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HPB Surgery
Volume 2010, Article ID 906496, 7 pages
http://dx.doi.org/10.1155/2010/906496
Clinical Study

Eosinophilic Cholangitis and Cholangiopathy: A Sheep in Wolves Clothing

1School of Medicine, St. George’s University, Grenada
2Department of Surgery, Saint Barnabas Medical Center, 94 Old Short Hills Road, Livingston, NJ 07039, USA
3Department of Pathology, Saint Barnabas Medical Center, 94 Old Short Hills Road, Livingston, NJ 07039, USA
4Department of Surgery, Saint Barnabas Medical Center, University of Medicine & Dentistry of New Jersey, 150 Bergen Street, Newark, NJ 07103, USA

Received 1 July 2010; Accepted 7 October 2010

Academic Editor: J. R. Izbicki

Copyright © 2010 Catherine Nashed et al. This is an open access article distributed under the Creative Commons Attribution License, which permits unrestricted use, distribution, and reproduction in any medium, provided the original work is properly cited.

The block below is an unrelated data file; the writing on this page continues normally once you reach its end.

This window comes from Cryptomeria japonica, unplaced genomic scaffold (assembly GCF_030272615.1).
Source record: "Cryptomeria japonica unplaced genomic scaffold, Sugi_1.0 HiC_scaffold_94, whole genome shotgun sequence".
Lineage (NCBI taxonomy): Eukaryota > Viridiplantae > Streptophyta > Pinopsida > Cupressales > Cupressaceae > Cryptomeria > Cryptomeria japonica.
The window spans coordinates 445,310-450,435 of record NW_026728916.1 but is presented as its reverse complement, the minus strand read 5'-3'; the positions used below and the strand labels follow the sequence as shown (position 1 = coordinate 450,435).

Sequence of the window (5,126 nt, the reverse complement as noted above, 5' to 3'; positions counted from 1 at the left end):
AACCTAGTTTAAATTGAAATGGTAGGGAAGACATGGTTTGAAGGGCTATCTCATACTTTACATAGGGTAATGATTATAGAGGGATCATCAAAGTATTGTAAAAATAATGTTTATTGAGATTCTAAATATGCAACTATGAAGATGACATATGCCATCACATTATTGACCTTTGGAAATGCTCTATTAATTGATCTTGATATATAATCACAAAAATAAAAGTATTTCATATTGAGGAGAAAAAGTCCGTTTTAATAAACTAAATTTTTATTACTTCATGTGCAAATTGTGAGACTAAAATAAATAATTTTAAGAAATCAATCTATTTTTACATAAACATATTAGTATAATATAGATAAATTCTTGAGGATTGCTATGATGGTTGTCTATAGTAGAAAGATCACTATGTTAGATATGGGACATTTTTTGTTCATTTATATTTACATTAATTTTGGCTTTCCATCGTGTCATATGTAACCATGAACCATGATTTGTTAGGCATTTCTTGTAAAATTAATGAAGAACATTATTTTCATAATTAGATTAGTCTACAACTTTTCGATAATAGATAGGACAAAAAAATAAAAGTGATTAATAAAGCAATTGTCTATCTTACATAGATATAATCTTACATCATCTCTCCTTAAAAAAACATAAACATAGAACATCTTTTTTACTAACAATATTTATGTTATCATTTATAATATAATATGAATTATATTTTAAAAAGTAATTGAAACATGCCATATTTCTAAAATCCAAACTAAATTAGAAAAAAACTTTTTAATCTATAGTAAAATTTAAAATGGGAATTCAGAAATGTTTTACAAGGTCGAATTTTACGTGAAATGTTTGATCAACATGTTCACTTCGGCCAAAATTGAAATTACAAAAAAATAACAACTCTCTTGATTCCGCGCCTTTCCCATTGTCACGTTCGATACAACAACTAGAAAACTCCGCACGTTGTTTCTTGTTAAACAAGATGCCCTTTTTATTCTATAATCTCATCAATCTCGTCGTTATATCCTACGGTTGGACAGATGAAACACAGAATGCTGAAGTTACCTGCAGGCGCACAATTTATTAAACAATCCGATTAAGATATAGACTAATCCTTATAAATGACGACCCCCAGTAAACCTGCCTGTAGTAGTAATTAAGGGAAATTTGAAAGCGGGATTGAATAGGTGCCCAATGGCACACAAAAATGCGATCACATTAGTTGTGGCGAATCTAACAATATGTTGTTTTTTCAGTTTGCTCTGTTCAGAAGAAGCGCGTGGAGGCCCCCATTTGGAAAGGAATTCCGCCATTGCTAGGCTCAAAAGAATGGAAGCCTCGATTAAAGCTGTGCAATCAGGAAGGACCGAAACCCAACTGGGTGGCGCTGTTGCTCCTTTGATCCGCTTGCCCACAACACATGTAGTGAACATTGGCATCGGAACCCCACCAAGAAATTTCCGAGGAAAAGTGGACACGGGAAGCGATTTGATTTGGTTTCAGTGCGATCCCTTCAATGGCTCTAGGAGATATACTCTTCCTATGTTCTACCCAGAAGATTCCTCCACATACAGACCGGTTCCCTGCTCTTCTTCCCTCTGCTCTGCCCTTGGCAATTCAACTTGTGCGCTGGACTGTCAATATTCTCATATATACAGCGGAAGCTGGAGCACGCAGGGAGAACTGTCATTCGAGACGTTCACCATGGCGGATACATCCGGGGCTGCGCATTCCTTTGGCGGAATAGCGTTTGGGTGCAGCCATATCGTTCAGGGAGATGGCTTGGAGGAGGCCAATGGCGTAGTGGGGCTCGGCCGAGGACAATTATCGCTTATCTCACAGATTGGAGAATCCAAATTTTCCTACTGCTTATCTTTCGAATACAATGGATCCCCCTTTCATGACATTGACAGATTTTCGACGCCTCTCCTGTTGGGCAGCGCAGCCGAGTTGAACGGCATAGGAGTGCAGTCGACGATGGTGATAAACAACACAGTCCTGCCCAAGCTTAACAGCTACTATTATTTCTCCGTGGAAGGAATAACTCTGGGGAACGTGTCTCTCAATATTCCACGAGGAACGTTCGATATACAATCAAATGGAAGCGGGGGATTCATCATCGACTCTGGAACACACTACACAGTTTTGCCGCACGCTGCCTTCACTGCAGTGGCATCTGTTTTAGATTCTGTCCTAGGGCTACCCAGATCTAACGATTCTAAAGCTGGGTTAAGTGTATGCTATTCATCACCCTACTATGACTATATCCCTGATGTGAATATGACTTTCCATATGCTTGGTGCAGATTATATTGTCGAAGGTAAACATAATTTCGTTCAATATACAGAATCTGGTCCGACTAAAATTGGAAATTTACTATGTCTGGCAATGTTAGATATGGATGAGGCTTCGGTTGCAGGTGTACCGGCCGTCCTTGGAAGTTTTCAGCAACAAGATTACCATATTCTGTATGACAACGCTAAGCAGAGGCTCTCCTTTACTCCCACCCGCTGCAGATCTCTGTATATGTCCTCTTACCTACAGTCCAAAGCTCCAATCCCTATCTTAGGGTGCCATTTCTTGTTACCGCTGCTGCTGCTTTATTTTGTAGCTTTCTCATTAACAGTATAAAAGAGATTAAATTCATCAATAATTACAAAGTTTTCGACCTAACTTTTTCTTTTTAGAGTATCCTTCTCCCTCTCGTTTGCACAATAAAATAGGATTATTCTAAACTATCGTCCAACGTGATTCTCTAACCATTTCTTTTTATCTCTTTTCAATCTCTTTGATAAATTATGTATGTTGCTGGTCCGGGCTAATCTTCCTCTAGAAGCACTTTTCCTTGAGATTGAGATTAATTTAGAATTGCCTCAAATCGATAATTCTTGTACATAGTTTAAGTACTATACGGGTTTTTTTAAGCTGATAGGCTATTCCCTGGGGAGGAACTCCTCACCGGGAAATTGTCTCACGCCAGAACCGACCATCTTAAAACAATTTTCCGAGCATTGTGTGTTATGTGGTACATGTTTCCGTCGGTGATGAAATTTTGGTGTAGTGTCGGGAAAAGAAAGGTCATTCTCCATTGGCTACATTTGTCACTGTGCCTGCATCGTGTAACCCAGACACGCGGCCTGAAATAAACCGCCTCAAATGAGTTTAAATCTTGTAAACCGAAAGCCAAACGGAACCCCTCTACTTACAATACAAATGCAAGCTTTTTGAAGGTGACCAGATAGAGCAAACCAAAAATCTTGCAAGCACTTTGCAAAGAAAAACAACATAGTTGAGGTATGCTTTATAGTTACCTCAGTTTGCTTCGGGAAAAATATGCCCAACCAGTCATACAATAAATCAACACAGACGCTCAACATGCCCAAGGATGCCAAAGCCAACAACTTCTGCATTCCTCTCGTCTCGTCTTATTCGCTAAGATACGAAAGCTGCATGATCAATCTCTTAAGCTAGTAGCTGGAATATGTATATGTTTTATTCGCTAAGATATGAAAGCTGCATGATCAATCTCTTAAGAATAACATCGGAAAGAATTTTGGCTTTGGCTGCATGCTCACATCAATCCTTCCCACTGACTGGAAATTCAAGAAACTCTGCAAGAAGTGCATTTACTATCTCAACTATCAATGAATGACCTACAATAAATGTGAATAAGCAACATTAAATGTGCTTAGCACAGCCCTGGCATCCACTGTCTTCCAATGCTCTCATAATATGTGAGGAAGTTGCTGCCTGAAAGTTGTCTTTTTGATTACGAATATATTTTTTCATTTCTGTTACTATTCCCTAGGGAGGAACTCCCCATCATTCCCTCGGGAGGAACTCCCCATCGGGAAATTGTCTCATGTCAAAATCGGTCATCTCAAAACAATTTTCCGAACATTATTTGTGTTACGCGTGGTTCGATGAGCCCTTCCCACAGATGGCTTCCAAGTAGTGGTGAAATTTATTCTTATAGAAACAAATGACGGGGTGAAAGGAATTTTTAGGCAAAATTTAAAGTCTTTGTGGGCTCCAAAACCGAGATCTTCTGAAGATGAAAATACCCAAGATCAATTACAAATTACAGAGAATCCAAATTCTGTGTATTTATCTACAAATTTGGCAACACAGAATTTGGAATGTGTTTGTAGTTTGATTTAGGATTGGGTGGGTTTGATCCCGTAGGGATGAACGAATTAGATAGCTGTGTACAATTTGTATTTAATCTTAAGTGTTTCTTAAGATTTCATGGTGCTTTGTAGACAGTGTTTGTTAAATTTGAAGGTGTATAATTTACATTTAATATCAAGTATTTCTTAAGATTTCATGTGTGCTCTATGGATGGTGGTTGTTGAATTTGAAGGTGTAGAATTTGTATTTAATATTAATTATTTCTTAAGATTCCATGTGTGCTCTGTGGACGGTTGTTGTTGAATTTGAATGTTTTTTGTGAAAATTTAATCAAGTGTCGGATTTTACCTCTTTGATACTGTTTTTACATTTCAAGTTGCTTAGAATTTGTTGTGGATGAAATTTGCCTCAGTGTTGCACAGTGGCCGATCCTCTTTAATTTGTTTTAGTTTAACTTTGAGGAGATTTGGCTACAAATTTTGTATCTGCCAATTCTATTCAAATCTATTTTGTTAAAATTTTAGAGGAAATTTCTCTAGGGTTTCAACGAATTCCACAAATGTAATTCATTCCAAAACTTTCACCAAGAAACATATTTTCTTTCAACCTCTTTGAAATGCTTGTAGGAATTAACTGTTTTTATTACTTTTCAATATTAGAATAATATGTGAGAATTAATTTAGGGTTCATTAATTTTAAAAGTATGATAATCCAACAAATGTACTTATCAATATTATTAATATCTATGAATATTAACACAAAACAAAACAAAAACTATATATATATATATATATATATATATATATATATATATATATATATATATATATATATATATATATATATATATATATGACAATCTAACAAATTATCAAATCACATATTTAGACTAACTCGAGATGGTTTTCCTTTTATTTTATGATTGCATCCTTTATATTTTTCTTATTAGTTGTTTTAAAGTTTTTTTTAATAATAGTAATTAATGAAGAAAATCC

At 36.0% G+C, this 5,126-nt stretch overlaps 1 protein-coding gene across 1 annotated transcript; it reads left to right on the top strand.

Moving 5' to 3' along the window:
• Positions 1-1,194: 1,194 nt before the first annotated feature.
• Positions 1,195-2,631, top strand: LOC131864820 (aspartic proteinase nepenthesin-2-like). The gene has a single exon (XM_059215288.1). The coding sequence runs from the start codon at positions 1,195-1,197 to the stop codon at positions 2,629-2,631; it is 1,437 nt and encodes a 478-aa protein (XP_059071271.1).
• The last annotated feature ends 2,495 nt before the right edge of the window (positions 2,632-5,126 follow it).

Abstract

Background. Eosinophilic cholangitis (EC) is a rare benign disorder of the biliary tract which can cause biliary obstruction. Similar to other disease processes involving the bile ducts, this disorder can pose a difficult diagnostic challenge as it can mimic cholangiocarcinoma. Methods. A systematic search of the scientific literature was carried out using PubMed to access all publications related to EC. Search keywords that were utilized included “eosinophilic cholangitis,” “etiology,” “treatment,” and “obstructive jaundice.” Results. Twenty-three cases of EC have been reported. Nineteen patients (82.6%) who presented with EC remain disease-free; 15 of these 19 patients (78.9%) with followup time remain disease-free at a mean of 9.7 months (range, 2–24 months). Conclusion. EC is a rare form of biliary obstruction which can masquerade as a malignancy. Unlike cholangiocarcinoma, EC occurs more commonly in younger patients and in men. Most patients will require surgical treatment.